By Ryan Pfeffer
By John Thomason
By John Thomason
By Andrea Richard
By Fire Ant
By Andrew Soria
By Dana Krangel
By Andrea Richard
What's the difference between good corn and bad corn? And anyway, what's corn? Is it, like pornography, a thing you know only when you see it?
One suspects that to declare something "corny" is to say it appeals to a set of desires that need no mediating reason or logic. Corn is what happens when your forebrain can see the puppets' strings. Good corn might be what happens when you find you don't care. Even then, we like the stuff only grudgingly, because art that feeds our innards while starving our brains is a little rude. It leaves us with the nagging feeling that something essential has been ignored. Yet we ultimately overcome our reservations, most of us, because art's final and lasting appeal isn't to the number-crunching apparatus of the forebrain but to something deeper and dumber.
This isn't what Over the River and Through the Woods is about, but I think it's a good explanation of why it works. Over the River is a 14-year-old play written by a man who's spent most of his working life shoveling corn so pure that it's almost ethanol. Joe DiPietro's most famous offerings are probably the musicals All Shook Up, an Elvis-inspired trifle in which a guitar-wielding "roustabout" shakes up a town with his wild ways, and I Love You, You're Perfect, Now Change, which was essentially Seinfeld with a beat. Both shows were so inoffensive that they seemed as if they'd been lifted from prime time, and Over the River makes them look daring. But daring is not the point.
This is a play about four Italian grandparents eating lasagna in Hoboken. Not for Broward Stage Door are the blood and guts of GableStage, the frank talk of the Mosaic Theatre, or the protean craziness of Sol and Mad Cat. Instead, we get the paternal and maternal grandparents of Nick, a 20-something marketing exec who's spent his whole life in their shrinking shadows. His parents retired to Florida not long ago; his sister went to California. Only Nick and his grandparents remain in New Jersey, and Nick's continued presence and well-being has become the only motivating force in the old folks' lives. When Nick gets a promotion that will take him to Seattle, they freak. "Tengo familia!" they cry, over and over, expressing a family-first credo that has shaped their lives for generations, guiding them and their parents and their parents' parents through hardship after hardship after sacrifice so their children might have better lives. Now, with Nick on the verge of disappearing, the grandparents invite a young girl to dinner, hoping Nick will fall for her and build a family in Hoboken. Nick is mortified. Trouble follows. Drama! Then: trouble! Then: reconciliation. A few sage monologues from a few sage geezers. A moral or two. Some riffing on the strangeness of modern life. A couple of profound observations about the nature of the generation gap. And then all is well.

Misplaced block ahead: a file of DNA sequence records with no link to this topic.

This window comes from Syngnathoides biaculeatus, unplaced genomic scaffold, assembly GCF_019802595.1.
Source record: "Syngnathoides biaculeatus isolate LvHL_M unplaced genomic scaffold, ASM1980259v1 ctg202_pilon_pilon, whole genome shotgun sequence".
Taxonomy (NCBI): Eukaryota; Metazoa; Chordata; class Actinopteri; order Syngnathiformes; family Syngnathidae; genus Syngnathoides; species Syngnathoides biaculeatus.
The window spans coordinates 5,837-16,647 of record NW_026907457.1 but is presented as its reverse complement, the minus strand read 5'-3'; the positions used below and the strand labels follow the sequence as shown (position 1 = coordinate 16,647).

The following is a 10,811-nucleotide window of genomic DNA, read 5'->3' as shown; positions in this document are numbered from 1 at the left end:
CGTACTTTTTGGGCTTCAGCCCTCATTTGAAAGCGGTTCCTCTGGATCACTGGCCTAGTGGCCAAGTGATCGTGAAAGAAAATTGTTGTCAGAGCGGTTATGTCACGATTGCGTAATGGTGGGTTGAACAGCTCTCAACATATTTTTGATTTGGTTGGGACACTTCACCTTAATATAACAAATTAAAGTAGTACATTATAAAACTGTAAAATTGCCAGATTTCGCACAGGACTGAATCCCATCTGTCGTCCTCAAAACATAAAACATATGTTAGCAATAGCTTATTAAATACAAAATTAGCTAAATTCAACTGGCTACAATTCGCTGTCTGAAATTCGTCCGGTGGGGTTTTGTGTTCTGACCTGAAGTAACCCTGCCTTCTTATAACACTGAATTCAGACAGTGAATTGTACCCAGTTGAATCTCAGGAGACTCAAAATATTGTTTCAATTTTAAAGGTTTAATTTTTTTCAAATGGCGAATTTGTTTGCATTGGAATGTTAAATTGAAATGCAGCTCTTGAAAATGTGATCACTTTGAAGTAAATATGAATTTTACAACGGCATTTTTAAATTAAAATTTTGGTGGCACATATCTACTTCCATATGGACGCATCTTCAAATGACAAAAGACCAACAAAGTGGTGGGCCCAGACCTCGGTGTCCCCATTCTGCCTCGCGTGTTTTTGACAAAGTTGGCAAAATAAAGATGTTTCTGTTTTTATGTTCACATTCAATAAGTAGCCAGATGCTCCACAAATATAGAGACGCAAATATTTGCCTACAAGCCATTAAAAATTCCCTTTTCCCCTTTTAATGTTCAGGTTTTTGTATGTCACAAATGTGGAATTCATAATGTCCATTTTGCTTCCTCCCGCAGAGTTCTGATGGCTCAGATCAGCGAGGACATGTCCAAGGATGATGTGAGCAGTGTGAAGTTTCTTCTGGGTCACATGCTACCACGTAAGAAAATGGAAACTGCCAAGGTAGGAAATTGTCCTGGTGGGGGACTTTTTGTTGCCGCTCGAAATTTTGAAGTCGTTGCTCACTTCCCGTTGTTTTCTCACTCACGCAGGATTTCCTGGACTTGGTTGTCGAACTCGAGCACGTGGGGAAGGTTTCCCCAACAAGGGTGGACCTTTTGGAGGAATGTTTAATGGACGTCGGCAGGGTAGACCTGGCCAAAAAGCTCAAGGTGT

It sounds terribly unexciting, a little formulaic even, as though it were written for the screen instead of the stage, the product of a writer hoping to sneak something easy past the studio execs before making his mark with the script he's really into. But that's not the case. DiPietro apparently digs this stuff and is banking on the suspicion that you will too. And you probably will.
There are a lot of things that'll draw you into Stage Door's Over the River. A remarkable sense of place and history is summoned by the unapologetic meanness that Francesco Franconeri brings to Nick as his disastrous blind-date dinner progresses. His incarnation of Nick in those moments is so unself-consciously vile that it convinces you he's been around these people all his life and has lost all sense of etiquette or even decency in their presence. And when Kevin Reilley's elderly Nunzio grapples with whether to tell Nick about a potential terminal illness, he does it with precisely the salt I remember seeing in my own great-grandparents as they prepared to tackle the impossible for the benefit of the younger generation. Bob Levitt, as Nick's other grandfather, Frank, is a beautiful study in the combined strength and frailty that characterizes so many of the lonely aged. Actors Elayne Wilks and Miki Edelman are the grandmothers. Edelman reminded me of a friendlier Bea Arthur. Wilks came off like Jean Stapleton. Wilks and Reilley have a moment of senior-citizen ecstasy while engaged in an unconventional game of Trivial Pursuit that may be the warmest and funniest thing on any stage in this time zone at present.
I don't mean to imply that Over the River is a perfect show. The acting is a little forced in some places, even among the principals, but that is perhaps understandable. People who aren't really Italian grandmothers can come up with only so many different ways of saying "Let me fix you something to eat." The cast members' accents could have been more uniform, and the show's blocking and lighting are questionable. Yet these things, so bothersome before intermission, ultimately seem almost incidental. Over the River is not an exercise in dramatic virtuosity. It is a sweet, sad meditation on the way currents of emotion and history run through families. It works because it's honest — which looks a little corny. Families tend to be.